High altitude photography in Tajikistan with Christian Kober

I’ve been climbing big mountains for about 10 years now, Mt Fuji, Denali, Aconcagua, Kilimanjaro and most of the Alps’ 4000m peaks. In 2012 I almost summited Everest after getting to 8700m, 150m from the top. Since then I’ve been consolidating climbing experience by getting more skills and climbing independently as much as possible. As a photographer I also try to go to places that will interest me culturally and photographically, and if the location is good for climbing I try to do that too.

Tajikistan is a country with incredible mountain scenery reaching up to 7495m at the top of Ismoil Peak (Communism Peak). It’s also a country very few people know about so it was a good destination for me to explore and climb. A week before my climbing expedition I did a solo trekking route in the beautiful and much lower (4000m) Fan mountains. A good introduction to sample the great hospitality of the local people, and beauty of this tiny ex-soviet country recently emerging as a destination for adventure tourism.

Central Asia, Tajikistan, Fan mountains, mountain stream

After a 30 minute helicopter ride to base camp I settled into a month of acclimatising and climbing, along with a new Lithuanian friend I’d met online a few weeks earlier. This kind of expedition takes a lot of time, patience and experience. The featured picture was shot at about 6200m on the day of our summit push to Korzhenevskaya (7105m). We had already spent a week climbing a nearby trekking peak of 6000m and this was the next stepping stone on the way to successfully climbing Communism Peak a week later. (Communist peak is seen in the distance directly above my climbing partner)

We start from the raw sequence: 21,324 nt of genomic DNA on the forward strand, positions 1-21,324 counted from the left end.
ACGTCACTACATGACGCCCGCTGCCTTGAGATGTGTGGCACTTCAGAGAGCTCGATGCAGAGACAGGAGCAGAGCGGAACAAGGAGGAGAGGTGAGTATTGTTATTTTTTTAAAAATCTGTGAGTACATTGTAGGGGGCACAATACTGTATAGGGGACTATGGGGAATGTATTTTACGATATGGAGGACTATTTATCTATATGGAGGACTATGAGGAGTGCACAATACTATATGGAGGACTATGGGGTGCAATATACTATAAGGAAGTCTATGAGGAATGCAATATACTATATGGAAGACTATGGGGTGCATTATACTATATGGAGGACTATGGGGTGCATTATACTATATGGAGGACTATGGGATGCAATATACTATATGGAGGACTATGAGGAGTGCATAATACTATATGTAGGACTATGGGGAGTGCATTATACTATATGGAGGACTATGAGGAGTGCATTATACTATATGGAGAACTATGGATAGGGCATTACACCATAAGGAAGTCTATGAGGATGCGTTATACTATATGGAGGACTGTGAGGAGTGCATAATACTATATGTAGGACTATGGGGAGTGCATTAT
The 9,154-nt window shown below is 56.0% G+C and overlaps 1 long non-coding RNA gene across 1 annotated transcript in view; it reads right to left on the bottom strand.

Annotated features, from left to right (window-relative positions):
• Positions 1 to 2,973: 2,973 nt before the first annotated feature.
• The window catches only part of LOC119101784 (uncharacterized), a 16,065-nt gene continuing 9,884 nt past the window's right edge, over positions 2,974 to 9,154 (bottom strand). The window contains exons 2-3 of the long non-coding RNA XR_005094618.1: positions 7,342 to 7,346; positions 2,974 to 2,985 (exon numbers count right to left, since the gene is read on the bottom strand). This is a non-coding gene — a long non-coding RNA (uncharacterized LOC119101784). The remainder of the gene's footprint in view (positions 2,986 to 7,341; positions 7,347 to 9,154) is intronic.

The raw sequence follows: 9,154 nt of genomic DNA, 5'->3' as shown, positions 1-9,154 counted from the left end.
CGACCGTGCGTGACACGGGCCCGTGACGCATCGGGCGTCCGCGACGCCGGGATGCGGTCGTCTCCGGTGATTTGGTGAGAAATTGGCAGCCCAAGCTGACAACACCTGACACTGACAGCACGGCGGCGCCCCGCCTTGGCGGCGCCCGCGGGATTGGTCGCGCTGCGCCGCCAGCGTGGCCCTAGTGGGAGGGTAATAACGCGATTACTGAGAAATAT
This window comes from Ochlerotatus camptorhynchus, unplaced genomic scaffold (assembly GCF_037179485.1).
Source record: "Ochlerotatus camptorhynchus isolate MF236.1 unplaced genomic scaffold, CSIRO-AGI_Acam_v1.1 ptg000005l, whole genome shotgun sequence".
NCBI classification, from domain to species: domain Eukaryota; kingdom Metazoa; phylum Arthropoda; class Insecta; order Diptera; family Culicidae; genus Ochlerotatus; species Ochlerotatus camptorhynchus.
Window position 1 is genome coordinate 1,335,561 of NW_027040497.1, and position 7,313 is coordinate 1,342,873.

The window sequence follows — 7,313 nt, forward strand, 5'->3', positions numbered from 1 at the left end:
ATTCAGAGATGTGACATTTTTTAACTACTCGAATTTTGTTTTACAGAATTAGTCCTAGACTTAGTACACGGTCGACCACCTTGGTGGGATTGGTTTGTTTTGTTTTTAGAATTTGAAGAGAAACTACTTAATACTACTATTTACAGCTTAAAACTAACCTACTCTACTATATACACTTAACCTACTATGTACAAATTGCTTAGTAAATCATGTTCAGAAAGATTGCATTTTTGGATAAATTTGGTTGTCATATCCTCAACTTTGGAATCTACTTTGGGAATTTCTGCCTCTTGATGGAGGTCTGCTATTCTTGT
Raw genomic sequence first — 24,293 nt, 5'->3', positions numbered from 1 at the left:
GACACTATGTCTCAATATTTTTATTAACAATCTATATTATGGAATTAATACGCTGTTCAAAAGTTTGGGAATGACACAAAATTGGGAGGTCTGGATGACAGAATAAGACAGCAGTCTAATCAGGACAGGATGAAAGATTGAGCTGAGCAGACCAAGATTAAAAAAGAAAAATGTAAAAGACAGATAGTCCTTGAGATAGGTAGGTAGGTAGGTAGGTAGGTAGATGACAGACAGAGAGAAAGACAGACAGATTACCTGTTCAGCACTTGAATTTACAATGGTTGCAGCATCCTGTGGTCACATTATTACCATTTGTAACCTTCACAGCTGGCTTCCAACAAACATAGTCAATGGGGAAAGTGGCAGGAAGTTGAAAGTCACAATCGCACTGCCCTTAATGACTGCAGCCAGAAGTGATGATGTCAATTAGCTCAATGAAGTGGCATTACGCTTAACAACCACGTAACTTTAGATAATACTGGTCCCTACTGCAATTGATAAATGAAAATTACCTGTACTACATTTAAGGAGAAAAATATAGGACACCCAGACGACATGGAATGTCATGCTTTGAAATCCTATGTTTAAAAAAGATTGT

Central Asia, Tajikistan, Unesco World Heritage, Tajik National Park – Mountains of the Pamirs, climber above 6000m on Peak Korzhenevskaya (7105m) and Peak Communism/Ismoil Somoni (7495m) behind

The most challenging part of high altitude photography is probably not what most people would think of first. Carrying all the equipment you need obviously adds a few extra kilos to what you would normally carry but I’ve been doing this for years and have got used to carrying more than most people anyway. For me the hard part at this altitude is the apathy you get at high altitude to do things that would be quite simple at sea level, not to mention the safety of stopping and getting your camera out to make a shot in a difficult position. On Everest I got frostbite on all my fingers taking a photo at 8500m!  Sometimes though its worth all the effort and you know the result is going to be fantastic, so you do what it takes to get the image. An hour after I took this picture the clouds rolled in and we arrived at the top in a white out – all thoughts of photography were out the window and we just had to concentrate on navigating our way back down safely without getting lost. 

Thanks to this expedition my friend was awarded Lithuanian mountaineer of the year! Hopefully we’ll have more successful climbing and photo trips in the future and get a few more rewarding photos and summits under our belts.

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